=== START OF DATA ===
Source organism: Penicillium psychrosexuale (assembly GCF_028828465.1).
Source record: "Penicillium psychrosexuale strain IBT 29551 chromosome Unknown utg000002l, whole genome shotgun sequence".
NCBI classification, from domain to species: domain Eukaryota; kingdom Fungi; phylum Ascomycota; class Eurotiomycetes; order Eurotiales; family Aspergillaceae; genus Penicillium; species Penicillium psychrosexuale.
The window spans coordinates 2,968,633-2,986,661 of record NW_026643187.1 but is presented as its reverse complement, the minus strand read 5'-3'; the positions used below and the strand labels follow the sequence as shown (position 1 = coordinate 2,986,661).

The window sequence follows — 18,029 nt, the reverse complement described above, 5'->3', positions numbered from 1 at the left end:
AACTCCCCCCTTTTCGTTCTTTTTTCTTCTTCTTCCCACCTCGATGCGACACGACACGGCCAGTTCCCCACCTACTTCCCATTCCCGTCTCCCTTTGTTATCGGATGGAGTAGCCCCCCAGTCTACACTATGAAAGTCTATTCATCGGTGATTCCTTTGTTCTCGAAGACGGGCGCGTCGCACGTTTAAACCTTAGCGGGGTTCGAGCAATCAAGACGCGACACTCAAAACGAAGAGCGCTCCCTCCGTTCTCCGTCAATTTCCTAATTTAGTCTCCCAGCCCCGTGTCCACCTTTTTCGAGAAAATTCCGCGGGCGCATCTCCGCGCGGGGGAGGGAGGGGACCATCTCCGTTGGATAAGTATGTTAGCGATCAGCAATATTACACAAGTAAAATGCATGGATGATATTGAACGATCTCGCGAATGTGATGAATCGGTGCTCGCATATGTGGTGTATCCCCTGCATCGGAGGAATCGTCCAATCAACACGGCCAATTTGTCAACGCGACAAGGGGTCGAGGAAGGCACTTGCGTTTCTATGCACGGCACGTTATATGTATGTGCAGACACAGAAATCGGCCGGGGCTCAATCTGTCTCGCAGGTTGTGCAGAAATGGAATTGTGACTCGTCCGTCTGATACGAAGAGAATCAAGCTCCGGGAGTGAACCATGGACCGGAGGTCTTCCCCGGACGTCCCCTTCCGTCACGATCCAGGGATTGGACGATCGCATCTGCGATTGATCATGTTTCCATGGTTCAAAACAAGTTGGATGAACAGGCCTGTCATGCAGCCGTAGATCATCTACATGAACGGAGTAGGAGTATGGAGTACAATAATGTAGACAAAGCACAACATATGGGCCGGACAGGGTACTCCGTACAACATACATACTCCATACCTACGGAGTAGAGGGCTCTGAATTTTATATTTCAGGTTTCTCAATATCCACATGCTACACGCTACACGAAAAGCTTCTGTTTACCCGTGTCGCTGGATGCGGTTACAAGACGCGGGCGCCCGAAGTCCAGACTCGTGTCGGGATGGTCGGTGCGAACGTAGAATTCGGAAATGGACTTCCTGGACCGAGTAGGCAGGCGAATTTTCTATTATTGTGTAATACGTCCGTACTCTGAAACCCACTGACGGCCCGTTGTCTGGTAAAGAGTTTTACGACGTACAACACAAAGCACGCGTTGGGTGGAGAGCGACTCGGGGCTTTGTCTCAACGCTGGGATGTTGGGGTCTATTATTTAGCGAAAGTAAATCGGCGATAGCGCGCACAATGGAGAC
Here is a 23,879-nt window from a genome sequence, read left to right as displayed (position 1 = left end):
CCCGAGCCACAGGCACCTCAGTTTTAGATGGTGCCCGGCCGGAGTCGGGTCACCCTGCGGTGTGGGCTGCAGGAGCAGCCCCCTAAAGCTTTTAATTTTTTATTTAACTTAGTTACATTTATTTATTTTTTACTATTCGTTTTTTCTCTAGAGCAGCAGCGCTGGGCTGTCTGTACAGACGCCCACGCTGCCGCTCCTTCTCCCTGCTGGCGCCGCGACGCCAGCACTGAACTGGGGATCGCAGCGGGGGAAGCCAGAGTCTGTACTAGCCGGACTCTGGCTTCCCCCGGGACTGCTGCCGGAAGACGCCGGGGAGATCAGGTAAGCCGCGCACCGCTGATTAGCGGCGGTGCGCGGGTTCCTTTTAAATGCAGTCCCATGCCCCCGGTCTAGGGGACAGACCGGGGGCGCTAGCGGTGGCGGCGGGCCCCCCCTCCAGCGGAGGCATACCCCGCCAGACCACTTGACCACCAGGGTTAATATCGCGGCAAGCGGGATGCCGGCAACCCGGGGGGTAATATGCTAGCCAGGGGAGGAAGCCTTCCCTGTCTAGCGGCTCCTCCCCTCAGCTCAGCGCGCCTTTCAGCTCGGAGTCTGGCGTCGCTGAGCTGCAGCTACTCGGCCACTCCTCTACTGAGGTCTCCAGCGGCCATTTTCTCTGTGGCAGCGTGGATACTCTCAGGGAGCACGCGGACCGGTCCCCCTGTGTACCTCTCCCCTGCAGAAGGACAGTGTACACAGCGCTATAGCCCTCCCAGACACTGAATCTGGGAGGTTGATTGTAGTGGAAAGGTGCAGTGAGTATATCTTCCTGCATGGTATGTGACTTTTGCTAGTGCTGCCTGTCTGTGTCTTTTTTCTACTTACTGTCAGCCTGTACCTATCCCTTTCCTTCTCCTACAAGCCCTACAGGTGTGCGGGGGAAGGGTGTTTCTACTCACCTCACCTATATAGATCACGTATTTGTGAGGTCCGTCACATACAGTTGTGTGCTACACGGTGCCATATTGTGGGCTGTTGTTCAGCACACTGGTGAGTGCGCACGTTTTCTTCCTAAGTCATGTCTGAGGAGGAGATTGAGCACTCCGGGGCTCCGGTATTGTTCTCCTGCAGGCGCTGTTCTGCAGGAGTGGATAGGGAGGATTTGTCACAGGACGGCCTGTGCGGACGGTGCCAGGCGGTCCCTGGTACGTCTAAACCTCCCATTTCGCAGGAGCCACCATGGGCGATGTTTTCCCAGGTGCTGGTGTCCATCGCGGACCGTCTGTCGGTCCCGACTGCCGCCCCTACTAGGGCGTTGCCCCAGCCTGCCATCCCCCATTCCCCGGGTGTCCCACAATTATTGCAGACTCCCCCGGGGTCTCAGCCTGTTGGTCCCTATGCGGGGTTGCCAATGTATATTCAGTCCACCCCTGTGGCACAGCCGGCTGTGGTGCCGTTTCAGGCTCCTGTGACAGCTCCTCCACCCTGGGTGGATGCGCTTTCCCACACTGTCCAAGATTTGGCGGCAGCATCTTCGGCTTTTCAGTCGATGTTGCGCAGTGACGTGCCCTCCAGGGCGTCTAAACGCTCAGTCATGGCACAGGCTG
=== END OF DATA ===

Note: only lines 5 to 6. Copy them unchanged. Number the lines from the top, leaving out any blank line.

The window sequence follows — 18,029 nt, the reverse complement described above, 5'->3', positions numbered from 1 at the left end:
AACTCCCCCCTTTTCGTTCTTTTTTCTTCTTCTTCCCACCTCGATGCGACACGACACGGCCAGTTCCCCACCTACTTCCCATTCCCGTCTCCCTTTGTTATCGGATGGAGTAGCCCCCCAGTCTACACTATGAAAGTCTATTCATCGGTGATTCCTTTGTTCTCGAAGACGGGCGCGTCGCACGTTTAAACCTTAGCGGGGTTCGAGCAATCAAGACGCGACACTCAAAACGAAGAGCGCTCCCTCCGTTCTCCGTCAATTTCCTAATTTAGTCTCCCAGCCCCGTGTCCACCTTTTTCGAGAAAATTCCGCGGGCGCATCTCCGCGCGGGGGAGGGAGGGGACCATCTCCGTTGGATAAGTATGTTAGCGATCAGCAATATTACACAAGTAAAATGCATGGATGATATTGAACGATCTCGCGAATGTGATGAATCGGTGCTCGCATATGTGGTGTATCCCCTGCATCGGAGGAATCGTCCAATCAACACGGCCAATTTGTCAACGCGACAAGGGGTCGAGGAAGGCACTTGCGTTTCTATGCACGGCACGTTATATGTATGTGCAGACACAGAAATCGGCCGGGGCTCAATCTGTCTCGCAGGTTGTGCAGAAATGGAATTGTGACTCGTCCGTCTGATACGAAGAGAATCAAGCTCCGGGAGTGAACCATGGACCGGAGGTCTTCCCCGGACGTCCCCTTCCGTCACGATCCAGGGATTGGACGATCGCATCTGCGATTGATCATGTTTCCATGGTTCAAAACAAGTTGGATGAACAGGCCTGTCATGCAGCCGTAGATCATCTACATGAACGGAGTAGGAGTATGGAGTACAATAATGTAGACAAAGCACAACATATGGGCCGGACAGGGTACTCCGTACAACATACATACTCCATACCTACGGAGTAGAGGGCTCTGAATTTTATATTTCAGGTTTCTCAATATCCACATGCTACACGCTACACGAAAAGCTTCTGTTTACCCGTGTCGCTGGATGCGGTTACAAGACGCGGGCGCCCGAAGTCCAGACTCGTGTCGGGATGGTCGGTGCGAACGTAGAATTCGGAAATGGACTTCCTGGACCGAGTAGGCAGGCGAATTTTCTATTATTGTGTAATACGTCCGTACTCTGAAACCCACTGACGGCCCGTTGTCTGGTAAAGAGTTTTACGACGTACAACACAAAGCACGCGTTGGGTGGAGAGCGACTCGGGGCTTTGTCTCAACGCTGGGATGTTGGGGTCTATTATTTAGCGAAAGTAAATCGGCGATAGCGCGCACAATGGAGAC